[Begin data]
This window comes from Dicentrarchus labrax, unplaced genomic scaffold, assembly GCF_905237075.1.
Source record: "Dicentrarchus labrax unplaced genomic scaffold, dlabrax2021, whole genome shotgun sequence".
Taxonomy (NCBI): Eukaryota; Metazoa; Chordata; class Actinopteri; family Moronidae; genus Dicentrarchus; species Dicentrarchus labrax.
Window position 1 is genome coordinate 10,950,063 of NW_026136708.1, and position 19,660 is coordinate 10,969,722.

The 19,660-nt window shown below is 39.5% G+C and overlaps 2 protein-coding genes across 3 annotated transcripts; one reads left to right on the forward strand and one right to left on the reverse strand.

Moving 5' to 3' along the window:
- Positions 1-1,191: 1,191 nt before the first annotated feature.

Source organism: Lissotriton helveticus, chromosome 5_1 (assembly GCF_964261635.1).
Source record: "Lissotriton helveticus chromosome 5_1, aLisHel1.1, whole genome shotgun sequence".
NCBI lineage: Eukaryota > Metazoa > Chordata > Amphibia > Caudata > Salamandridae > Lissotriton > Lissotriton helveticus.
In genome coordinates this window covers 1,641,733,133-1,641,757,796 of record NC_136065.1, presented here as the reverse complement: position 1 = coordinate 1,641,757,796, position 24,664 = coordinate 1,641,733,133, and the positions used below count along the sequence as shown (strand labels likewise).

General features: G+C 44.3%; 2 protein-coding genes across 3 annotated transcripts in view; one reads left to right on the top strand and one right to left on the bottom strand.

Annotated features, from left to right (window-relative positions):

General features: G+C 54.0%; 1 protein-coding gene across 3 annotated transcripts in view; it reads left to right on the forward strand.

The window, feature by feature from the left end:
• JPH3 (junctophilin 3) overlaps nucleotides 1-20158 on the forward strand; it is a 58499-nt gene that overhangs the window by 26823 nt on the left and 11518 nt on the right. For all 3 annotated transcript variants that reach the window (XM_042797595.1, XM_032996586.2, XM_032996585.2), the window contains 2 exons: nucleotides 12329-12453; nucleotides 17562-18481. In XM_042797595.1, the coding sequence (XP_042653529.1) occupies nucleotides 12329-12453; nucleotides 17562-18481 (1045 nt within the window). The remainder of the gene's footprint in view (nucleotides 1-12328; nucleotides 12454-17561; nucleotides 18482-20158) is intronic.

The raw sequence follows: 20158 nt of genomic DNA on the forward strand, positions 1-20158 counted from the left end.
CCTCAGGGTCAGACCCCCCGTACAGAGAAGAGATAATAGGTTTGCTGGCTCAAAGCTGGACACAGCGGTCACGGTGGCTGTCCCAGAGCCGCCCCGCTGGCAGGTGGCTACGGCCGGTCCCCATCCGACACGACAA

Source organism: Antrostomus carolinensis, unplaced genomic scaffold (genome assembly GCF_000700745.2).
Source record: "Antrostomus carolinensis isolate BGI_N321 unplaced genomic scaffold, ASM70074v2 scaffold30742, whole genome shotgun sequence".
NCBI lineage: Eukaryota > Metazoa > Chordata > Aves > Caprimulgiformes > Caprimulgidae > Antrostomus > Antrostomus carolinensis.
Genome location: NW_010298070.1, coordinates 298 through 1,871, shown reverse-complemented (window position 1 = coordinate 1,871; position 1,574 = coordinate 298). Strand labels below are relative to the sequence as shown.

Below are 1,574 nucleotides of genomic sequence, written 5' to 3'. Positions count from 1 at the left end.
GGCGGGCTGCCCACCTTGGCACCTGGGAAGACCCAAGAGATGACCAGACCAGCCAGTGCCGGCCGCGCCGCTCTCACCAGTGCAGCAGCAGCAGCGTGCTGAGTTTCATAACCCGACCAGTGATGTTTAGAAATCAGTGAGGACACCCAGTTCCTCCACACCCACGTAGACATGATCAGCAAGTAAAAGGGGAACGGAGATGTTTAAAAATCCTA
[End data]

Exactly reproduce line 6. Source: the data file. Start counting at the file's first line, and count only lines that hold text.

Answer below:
Moving 5' to 3' along the window: